The tribal component of the National Evaluation of the Welfare-to-Work Grants Program will include a second round of data collection that will focus on two critical issues identified but not fully explored in this report: (1) how tribes can overcome management and political challenges to the successful operation of TANF programs, and (2) strategies tribes can use to overcome challenges to business and economic development. The second round of data collection will begin in fall 2001, and the results will be reported in 2002. The two issues to be studied are described below:
- Overcoming Management and Political Challenges to Successful Operation of Tribal TANF Programs. The first round of site visits revealed that there is great interest among tribes in operating a TANF program and that this program is seen as critical to welfare reform in Indian country. The second round of data collection will identify problems encountered by tribes in planning, implementing, and operating a TANF program, and will examine ways to prevent or address such problems. Promising approaches developed by tribal TANF programs will be described, and policy or management strategies that facilitate successful tribal TANF programs will be presented.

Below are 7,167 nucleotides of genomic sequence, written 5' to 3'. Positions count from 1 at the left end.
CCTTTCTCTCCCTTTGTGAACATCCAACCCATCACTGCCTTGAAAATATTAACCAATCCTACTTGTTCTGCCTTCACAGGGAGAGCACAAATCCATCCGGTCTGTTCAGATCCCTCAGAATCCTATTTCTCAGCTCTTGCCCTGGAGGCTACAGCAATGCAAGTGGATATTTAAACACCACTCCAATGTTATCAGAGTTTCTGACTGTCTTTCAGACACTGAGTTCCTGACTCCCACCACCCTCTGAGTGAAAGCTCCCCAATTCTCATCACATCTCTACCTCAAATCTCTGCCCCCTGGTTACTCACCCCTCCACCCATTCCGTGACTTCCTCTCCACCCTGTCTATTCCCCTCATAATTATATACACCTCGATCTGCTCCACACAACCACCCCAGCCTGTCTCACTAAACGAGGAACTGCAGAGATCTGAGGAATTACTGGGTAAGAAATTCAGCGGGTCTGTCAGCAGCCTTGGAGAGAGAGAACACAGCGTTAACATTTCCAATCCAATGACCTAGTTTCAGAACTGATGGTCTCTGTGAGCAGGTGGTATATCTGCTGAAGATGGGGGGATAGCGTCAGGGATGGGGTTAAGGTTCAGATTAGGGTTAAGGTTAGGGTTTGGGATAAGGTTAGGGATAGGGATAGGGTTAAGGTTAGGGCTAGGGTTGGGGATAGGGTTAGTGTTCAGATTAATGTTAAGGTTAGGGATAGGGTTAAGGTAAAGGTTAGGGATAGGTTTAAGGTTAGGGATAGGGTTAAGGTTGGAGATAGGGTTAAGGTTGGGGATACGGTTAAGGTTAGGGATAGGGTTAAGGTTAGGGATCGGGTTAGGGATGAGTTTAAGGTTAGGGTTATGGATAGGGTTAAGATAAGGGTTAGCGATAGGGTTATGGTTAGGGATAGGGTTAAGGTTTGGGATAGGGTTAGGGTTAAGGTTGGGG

- Strategies for Overcoming Challenges to Business and Economic Development in Indian Country. The first round of site visits revealed that the level of private sector investment and the number of private sector employers operating on or near reservations is very low in comparison to the level of job creation needed to move large numbers of tribal members from welfare to work. This present report describes many barriers (e.g., legal, political, structural, and cultural) to business development; the second round of data collection will examine the extent to which tribes pursue economic development opportunities and the factors that contribute to successful initiatives.
1. Pandey et al. (1999)
2. For an overview of the structure of WtW-funded programs serving noncustodial parents, see U.S. Department of Health and Human Services, December 2000.